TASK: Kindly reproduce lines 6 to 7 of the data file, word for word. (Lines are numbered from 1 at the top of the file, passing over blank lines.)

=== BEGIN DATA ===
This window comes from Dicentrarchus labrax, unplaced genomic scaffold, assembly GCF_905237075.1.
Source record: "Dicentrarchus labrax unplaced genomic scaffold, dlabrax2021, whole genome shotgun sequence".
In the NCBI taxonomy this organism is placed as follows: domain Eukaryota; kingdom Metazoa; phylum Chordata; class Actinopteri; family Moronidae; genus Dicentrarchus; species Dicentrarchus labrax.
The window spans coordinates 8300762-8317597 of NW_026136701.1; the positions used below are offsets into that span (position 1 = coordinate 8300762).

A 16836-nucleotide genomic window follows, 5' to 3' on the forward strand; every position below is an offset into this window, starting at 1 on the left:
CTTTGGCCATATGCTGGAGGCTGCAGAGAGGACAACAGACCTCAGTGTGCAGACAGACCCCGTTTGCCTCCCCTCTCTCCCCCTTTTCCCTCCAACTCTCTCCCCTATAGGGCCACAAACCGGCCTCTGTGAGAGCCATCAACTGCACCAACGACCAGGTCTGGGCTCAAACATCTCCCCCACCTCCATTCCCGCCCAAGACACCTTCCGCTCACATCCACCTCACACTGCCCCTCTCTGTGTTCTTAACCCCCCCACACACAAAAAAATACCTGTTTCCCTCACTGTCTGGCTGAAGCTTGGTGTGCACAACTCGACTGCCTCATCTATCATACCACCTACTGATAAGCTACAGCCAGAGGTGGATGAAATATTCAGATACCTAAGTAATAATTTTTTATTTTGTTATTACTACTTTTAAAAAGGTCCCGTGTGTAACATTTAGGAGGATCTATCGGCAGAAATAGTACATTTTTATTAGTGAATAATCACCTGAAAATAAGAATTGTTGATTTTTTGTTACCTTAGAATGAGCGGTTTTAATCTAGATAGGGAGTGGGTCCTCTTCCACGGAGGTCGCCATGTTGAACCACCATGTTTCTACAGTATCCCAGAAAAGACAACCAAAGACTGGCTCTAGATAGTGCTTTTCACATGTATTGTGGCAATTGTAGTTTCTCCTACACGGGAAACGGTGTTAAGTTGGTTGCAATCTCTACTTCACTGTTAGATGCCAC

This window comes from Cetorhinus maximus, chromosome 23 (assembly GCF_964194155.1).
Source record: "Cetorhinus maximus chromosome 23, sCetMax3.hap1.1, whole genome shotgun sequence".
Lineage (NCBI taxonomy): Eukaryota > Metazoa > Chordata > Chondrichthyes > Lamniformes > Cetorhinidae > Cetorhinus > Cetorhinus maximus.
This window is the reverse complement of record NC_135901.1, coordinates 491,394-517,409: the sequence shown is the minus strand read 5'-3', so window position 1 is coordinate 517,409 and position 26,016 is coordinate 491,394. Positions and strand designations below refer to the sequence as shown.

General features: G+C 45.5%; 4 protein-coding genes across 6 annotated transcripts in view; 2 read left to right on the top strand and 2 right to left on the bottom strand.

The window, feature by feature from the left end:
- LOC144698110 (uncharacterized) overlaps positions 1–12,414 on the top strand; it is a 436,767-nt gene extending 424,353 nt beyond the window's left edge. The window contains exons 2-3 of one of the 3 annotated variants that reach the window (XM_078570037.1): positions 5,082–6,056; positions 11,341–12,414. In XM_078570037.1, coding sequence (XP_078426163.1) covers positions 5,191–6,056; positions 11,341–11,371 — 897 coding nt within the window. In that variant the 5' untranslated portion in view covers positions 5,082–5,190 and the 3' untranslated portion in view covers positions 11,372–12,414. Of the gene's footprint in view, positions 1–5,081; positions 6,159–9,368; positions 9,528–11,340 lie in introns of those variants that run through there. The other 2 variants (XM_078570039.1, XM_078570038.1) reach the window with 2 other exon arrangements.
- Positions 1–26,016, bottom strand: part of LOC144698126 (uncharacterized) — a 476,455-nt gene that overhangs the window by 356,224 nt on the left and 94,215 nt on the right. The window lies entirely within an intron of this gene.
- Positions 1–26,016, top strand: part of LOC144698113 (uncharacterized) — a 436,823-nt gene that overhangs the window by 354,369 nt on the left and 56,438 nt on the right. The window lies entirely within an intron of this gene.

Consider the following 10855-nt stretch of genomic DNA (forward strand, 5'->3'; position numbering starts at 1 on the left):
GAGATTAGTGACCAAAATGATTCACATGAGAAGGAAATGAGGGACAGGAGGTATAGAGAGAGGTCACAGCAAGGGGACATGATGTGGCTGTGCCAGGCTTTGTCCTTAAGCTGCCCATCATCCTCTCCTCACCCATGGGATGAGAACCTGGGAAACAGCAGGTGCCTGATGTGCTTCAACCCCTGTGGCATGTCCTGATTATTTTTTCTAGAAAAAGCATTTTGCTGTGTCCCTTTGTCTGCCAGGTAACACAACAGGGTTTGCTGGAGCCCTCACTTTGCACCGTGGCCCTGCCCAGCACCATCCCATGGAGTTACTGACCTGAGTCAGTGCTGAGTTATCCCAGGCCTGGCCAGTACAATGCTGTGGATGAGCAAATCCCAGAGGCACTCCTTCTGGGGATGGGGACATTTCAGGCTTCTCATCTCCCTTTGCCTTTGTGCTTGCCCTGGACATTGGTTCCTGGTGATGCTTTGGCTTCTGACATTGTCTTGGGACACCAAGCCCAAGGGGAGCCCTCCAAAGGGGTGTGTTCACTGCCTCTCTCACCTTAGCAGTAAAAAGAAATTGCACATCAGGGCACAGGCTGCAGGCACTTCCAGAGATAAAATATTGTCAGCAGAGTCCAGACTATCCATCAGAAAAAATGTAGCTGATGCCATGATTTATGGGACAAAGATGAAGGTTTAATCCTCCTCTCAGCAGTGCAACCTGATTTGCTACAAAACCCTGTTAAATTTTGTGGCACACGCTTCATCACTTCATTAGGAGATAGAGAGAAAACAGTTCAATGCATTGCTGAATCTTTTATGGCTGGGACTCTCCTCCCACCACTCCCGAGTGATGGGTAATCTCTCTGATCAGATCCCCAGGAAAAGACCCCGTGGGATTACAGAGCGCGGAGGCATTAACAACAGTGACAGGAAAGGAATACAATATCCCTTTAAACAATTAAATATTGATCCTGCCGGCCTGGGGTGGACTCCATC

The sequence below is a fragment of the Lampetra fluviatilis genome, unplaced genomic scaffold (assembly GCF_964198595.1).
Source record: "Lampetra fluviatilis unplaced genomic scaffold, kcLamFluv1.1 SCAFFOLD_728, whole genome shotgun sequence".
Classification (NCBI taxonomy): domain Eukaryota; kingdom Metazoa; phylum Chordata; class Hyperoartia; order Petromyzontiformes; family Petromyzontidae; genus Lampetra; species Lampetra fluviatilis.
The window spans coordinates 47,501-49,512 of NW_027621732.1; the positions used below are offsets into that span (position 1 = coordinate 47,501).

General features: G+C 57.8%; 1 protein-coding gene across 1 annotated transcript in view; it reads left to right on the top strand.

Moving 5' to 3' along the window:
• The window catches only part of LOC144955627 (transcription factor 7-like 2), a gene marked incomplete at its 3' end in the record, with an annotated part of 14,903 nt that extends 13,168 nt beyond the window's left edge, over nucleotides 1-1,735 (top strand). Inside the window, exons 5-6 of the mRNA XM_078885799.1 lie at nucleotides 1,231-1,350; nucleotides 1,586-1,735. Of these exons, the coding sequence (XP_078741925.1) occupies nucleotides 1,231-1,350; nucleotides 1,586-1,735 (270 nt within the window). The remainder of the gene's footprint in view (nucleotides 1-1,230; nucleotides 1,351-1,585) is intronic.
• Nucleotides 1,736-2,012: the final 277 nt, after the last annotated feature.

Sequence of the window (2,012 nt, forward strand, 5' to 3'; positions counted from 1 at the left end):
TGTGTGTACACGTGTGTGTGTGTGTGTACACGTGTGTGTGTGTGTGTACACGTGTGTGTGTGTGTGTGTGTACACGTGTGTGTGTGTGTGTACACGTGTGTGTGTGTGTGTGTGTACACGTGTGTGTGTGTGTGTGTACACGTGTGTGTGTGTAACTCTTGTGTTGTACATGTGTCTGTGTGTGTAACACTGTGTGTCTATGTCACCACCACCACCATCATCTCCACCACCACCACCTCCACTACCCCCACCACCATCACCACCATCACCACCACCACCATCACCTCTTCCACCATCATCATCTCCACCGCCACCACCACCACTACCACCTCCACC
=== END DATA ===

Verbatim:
CTTTGGCCATATGCTGGAGGCTGCAGAGAGGACAACAGACCTCAGTGTGCAGACAGACCCCGTTTGCCTCCCCTCTCTCCCCCTTTTCCCTCCAACTCTCTCCCCTATAGGGCCACAAACCGGCCTCTGTGAGAGCCATCAACTGCACCAACGACCAGGTCTGGGCTCAAACATCTCCCCCACCTCCATTCCCGCCCAAGACACCTTCCGCTCACATCCACCTCACACTGCCCCTCTCTGTGTTCTTAACCCCCCCACACACAAAAAAATACCTGTTTCCCTCACTGTCTGGCTGAAGCTTGGTGTGCACAACTCGACTGCCTCATCTATCATACCACCTACTGATAAGCTACAGCCAGAGGTGGATGAAATATTCAGATACCTAAGTAATAATTTTTTATTTTGTTATTACTACTTTTAAAAAGGTCCCGTGTGTAACATTTAGGAGGATCTATCGGCAGAAATAGTACATTTTTATTAGTGAATAATCACCTGAAAATAAGAATTGTTGATTTTTTGTTACCTTAGAATGAGCGGTTTTAATCTAGATAGGGAGTGGGTCCTCTTCCACGGAGGTCGCCATGTTGAACCACCATGTTTCTACAGTATCCCAGAAAAGACAACCAAAGACTGGCTCTAGATAGTGCTTTTCACATGTATTGTGGCAATTGTAGTTTCTCCTACACGGGAAACGGTGTTAAGTTGGTTGCAATCTCTACTTCACTGTTAGATGCCAC

This window comes from Cetorhinus maximus, chromosome 23 (assembly GCF_964194155.1).